Home / Columns / Auburn media guides have been ‘acknowledging’ national championships for 1913, 1983, 1993, 2004 teams for years

Auburn media guides have been ‘acknowledging’ national championships for 1913, 1983, 1993, 2004 teams for years

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“As for the charges against me, I am unconcerned. I am beyond their timid lying morality, and so I am beyond caring.”

The Auburn National Championship Genome Project has been making bloglines ever since the publication of Birmingham lawyer Michael Skotnicki’s 2012 book Auburn’s Unclaimed National Champions.

The project was officially acknowledged and even smiled upon by AU’s Athletic Department just before Auburn took on Florida State for what would have possibly been eventually claimed as the Tigers’ seventh national championship.

To banner or not to be banner would “be an Auburn family decision”—one that, with all of the “why nots?” coming from Jay Jacobs, you kind of thought was already made, and that when announced would be done with a little more fanfare than, say, a few microscopic hyperlinks.

So yeah, the recent hashtag hysterics over Auburn’s website throwing itself a national championship launch party or whatever? How did that even start? There was nothing new to see, no new information.

Sure, Auburn’s institutional memory ain’t the greatest (see: everything). But that people other than sports writers and coaches have named multiple Auburn teams national champions isn’t some recently discovered secret. People have been saying “well, if we counted like Bama we’d have, like, five or six or seven or something” for as long as I can remember. Emboldened by Skotnicki’s book, a good number of Auburn fans, Jay Jacobs included, have started asking “well, why don’t we count like Bama? And Ole Miss? And Texas A&M and Minnesota and pretty much everyone else?

Like it or not, AU’s Athletic Department has been “acknowledging” national championship honors for Auburn players that didn’t play in 1957 for at least 11 years.

Auburn’s 2003 media guide includes the Billingsley Report’s “very valid” national championship—read our interview with Billingsley here—among the honors for Auburn’s amazing 1913 team, as well as the New York Time’s No. 1 ranking of Auburn in the section on the 1983 season. The 2004 edition adds a few more national champion-ish accolades to 1983 and tacks the National Championship Foundation’s national championship onto the undefeated 1993 team.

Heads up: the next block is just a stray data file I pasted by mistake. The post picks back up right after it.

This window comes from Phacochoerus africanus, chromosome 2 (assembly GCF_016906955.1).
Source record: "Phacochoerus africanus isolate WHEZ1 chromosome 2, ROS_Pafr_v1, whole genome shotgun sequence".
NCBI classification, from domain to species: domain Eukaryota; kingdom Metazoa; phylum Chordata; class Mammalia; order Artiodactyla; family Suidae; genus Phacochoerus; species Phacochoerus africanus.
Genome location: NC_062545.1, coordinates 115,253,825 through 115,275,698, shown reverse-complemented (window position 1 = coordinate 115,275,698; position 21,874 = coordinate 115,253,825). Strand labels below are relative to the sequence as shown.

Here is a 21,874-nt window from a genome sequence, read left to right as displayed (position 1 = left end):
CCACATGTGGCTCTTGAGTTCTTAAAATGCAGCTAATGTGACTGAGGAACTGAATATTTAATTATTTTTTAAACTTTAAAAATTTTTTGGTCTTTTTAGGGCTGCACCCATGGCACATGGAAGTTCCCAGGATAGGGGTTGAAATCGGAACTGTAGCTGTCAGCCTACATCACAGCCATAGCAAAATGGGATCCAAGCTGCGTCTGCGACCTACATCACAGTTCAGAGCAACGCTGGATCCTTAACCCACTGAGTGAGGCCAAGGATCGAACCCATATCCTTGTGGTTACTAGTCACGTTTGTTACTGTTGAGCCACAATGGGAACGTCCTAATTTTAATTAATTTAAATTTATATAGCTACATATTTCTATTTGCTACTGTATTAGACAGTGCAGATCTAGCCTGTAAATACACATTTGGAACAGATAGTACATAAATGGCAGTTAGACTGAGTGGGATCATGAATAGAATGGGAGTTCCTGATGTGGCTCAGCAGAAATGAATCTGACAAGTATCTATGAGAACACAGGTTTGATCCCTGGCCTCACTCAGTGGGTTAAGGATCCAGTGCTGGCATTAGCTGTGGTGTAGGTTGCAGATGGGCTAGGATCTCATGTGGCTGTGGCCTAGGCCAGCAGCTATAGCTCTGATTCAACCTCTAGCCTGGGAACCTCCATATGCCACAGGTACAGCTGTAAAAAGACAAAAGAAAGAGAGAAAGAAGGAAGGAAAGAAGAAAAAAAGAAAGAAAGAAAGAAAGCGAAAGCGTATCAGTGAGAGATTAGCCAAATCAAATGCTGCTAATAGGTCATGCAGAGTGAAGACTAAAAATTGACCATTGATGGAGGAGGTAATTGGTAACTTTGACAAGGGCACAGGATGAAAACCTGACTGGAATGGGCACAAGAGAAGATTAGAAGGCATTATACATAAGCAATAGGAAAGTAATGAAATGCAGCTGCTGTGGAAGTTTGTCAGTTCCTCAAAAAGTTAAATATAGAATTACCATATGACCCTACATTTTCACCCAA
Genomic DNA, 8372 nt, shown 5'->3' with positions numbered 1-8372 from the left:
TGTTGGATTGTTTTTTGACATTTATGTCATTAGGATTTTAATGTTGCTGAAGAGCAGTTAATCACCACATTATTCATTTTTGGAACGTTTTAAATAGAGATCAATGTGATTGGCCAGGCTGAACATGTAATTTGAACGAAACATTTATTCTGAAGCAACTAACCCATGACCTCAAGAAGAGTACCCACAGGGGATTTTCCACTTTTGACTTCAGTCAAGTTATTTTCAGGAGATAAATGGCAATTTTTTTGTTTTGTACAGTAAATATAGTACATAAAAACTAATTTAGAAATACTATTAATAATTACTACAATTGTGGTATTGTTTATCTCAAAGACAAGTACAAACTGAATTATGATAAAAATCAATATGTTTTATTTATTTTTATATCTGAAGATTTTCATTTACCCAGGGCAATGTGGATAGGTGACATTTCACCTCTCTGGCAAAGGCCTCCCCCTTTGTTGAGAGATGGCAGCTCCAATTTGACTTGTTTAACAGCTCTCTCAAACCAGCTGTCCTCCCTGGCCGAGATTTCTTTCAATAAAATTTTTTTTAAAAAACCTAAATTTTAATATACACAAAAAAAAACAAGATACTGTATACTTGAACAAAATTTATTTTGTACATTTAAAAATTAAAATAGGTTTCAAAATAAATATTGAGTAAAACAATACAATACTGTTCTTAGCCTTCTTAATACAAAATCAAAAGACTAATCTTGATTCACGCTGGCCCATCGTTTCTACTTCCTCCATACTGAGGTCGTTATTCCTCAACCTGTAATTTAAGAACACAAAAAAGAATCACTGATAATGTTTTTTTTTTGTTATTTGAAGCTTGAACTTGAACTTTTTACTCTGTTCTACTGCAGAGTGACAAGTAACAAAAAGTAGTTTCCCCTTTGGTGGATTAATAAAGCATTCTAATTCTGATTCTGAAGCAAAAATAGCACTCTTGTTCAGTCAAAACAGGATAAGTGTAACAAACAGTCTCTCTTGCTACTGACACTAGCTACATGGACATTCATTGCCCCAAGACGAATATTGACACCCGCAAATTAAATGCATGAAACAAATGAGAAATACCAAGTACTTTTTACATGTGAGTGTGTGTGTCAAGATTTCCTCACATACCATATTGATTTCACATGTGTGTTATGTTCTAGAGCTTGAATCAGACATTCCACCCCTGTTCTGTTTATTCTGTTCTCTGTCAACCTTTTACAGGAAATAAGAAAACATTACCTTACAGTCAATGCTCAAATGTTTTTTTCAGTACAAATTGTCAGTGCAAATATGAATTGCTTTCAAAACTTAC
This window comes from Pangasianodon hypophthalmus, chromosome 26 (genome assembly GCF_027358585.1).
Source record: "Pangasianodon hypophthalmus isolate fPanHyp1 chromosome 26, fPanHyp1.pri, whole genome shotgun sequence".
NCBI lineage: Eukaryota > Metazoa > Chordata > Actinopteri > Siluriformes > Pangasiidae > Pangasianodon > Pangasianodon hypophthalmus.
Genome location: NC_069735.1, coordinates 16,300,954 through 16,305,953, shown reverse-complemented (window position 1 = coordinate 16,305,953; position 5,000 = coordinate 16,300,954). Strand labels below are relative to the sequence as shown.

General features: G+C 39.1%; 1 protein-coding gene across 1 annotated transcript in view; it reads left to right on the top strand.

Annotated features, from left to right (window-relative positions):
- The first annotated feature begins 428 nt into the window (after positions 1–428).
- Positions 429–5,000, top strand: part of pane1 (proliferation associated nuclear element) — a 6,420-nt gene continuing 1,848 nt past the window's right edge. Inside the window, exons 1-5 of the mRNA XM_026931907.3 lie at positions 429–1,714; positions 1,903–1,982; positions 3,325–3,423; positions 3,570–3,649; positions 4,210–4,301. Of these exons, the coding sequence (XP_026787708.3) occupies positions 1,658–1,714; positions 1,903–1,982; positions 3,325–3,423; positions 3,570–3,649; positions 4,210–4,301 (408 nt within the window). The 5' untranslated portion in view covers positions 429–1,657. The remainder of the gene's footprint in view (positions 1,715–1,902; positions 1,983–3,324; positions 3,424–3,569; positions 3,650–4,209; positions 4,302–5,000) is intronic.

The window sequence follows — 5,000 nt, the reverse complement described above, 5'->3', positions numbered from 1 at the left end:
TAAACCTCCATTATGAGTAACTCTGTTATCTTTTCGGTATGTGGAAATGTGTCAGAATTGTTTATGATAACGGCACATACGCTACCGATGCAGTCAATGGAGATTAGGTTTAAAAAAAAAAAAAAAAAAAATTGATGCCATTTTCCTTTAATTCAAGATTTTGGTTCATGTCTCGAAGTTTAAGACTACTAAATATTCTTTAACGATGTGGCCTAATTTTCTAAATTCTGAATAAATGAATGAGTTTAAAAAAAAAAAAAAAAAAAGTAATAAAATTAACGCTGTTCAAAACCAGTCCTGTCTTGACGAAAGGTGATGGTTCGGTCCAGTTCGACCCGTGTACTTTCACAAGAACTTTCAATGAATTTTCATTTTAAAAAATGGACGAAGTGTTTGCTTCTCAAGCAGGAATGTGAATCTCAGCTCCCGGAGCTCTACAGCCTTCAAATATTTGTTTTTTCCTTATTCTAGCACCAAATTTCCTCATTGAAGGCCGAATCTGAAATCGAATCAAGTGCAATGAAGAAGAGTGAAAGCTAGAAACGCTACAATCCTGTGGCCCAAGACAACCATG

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The 2005 media guide immediately acknowledged the 2004 teams as the People’s Choice national champions.

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Whatever controversy currently exists pretty much boils down to semantics and stuff. What does it mean to acknowledge something but not (yet) claim it? You can obviously acknowledge that the Academy awarded you an Oscar and simply not accept the Oscar, or accept it and simply not put it on your mantle or brag about it or whatever.

But is it even possible to acknowledge that there are such things as Oscars, and acknowledge that the Academy says that you won the Oscar, but not believe that you won the Oscar… even though Oscar Winning (something you do think is real and perfectly pleasant) is nothing more than the Academy saying that someone won the Oscar?

What say you, Eufaula Tribune?

Related: Bama wins its first national championship four years after Auburn won its first national championship.

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About Jeremy Henderson

Jeremy Henderson is the editor of The War Eagle Reader and co-host of Rich and Jeremy in the Mornings on Wings 94.3 FM in Auburn. Follow him on Twitter: @wareaglereader / @jerthoughts / @RichandJeremy

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